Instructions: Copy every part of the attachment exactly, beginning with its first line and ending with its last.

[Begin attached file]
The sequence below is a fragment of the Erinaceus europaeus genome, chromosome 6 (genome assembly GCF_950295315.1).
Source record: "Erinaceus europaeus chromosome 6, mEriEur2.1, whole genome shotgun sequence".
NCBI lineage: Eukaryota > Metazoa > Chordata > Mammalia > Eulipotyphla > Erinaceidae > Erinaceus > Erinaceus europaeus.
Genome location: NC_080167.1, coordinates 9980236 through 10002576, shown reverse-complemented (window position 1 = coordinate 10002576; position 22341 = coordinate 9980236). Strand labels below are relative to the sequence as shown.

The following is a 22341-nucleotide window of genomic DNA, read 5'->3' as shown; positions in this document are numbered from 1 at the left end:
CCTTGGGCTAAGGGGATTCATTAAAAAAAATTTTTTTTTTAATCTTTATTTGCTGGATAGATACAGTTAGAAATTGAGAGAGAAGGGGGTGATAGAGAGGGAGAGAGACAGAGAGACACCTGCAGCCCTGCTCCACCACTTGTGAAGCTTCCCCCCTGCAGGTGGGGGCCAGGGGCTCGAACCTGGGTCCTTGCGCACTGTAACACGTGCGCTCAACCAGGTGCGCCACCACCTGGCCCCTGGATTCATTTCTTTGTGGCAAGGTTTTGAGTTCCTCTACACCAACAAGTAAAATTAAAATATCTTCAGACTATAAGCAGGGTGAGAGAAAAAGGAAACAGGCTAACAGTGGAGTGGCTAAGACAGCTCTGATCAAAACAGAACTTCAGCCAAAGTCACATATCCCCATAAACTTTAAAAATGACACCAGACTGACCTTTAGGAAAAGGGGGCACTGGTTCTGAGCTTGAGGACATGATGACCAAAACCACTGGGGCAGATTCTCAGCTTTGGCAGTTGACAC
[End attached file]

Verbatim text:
The sequence below is a fragment of the Erinaceus europaeus genome, chromosome 6 (genome assembly GCF_950295315.1).
Source record: "Erinaceus europaeus chromosome 6, mEriEur2.1, whole genome shotgun sequence".
NCBI lineage: Eukaryota > Metazoa > Chordata > Mammalia > Eulipotyphla > Erinaceidae > Erinaceus > Erinaceus europaeus.
Genome location: NC_080167.1, coordinates 9980236 through 10002576, shown reverse-complemented (window position 1 = coordinate 10002576; position 22341 = coordinate 9980236). Strand labels below are relative to the sequence as shown.

The following is a 22341-nucleotide window of genomic DNA, read 5'->3' as shown; positions in this document are numbered from 1 at the left end:
CCTTGGGCTAAGGGGATTCATTAAAAAAAATTTTTTTTTTAATCTTTATTTGCTGGATAGATACAGTTAGAAATTGAGAGAGAAGGGGGTGATAGAGAGGGAGAGAGACAGAGAGACACCTGCAGCCCTGCTCCACCACTTGTGAAGCTTCCCCCCTGCAGGTGGGGGCCAGGGGCTCGAACCTGGGTCCTTGCGCACTGTAACACGTGCGCTCAACCAGGTGCGCCACCACCTGGCCCCTGGATTCATTTCTTTGTGGCAAGGTTTTGAGTTCCTCTACACCAACAAGTAAAATTAAAATATCTTCAGACTATAAGCAGGGTGAGAGAAAAAGGAAACAGGCTAACAGTGGAGTGGCTAAGACAGCTCTGATCAAAACAGAACTTCAGCCAAAGTCACATATCCCCATAAACTTTAAAAATGACACCAGACTGACCTTTAGGAAAAGGGGGCACTGGTTCTGAGCTTGAGGACATGATGACCAAAACCACTGGGGCAGATTCTCAGCTTTGGCAGTTGACAC